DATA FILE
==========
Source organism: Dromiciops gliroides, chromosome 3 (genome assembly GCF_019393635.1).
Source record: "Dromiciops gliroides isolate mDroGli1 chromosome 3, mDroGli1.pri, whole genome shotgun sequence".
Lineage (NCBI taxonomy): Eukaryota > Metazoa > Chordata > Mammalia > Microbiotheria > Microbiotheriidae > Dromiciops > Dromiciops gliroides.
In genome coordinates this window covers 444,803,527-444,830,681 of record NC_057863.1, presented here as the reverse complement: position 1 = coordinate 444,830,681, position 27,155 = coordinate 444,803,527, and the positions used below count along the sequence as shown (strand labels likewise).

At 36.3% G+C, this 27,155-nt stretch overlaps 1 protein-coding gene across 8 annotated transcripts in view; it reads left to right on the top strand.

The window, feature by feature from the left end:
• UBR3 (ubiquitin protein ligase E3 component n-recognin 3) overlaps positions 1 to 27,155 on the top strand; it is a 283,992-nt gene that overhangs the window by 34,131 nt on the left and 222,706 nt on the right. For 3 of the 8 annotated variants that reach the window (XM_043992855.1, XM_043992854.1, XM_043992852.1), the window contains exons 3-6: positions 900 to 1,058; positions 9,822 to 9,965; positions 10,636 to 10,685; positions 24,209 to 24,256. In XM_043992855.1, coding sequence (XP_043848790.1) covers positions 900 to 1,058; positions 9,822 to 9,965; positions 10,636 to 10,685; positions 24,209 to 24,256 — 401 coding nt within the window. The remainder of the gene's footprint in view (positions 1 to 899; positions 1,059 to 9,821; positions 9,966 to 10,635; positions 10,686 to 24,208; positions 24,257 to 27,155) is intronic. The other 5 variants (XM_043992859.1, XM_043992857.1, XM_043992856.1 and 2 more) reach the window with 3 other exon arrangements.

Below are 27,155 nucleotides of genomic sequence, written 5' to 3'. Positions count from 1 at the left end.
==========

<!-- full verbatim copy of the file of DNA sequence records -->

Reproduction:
Source organism: Dromiciops gliroides, chromosome 3 (genome assembly GCF_019393635.1).
Source record: "Dromiciops gliroides isolate mDroGli1 chromosome 3, mDroGli1.pri, whole genome shotgun sequence".
Lineage (NCBI taxonomy): Eukaryota > Metazoa > Chordata > Mammalia > Microbiotheria > Microbiotheriidae > Dromiciops > Dromiciops gliroides.
In genome coordinates this window covers 444,803,527-444,830,681 of record NC_057863.1, presented here as the reverse complement: position 1 = coordinate 444,830,681, position 27,155 = coordinate 444,803,527, and the positions used below count along the sequence as shown (strand labels likewise).

At 36.3% G+C, this 27,155-nt stretch overlaps 1 protein-coding gene across 8 annotated transcripts in view; it reads left to right on the top strand.

The window, feature by feature from the left end:
• UBR3 (ubiquitin protein ligase E3 component n-recognin 3) overlaps positions 1 to 27,155 on the top strand; it is a 283,992-nt gene that overhangs the window by 34,131 nt on the left and 222,706 nt on the right. For 3 of the 8 annotated variants that reach the window (XM_043992855.1, XM_043992854.1, XM_043992852.1), the window contains exons 3-6: positions 900 to 1,058; positions 9,822 to 9,965; positions 10,636 to 10,685; positions 24,209 to 24,256. In XM_043992855.1, coding sequence (XP_043848790.1) covers positions 900 to 1,058; positions 9,822 to 9,965; positions 10,636 to 10,685; positions 24,209 to 24,256 — 401 coding nt within the window. The remainder of the gene's footprint in view (positions 1 to 899; positions 1,059 to 9,821; positions 9,966 to 10,635; positions 10,686 to 24,208; positions 24,257 to 27,155) is intronic. The other 5 variants (XM_043992859.1, XM_043992857.1, XM_043992856.1 and 2 more) reach the window with 3 other exon arrangements.

Below are 27,155 nucleotides of genomic sequence, written 5' to 3'. Positions count from 1 at the left end.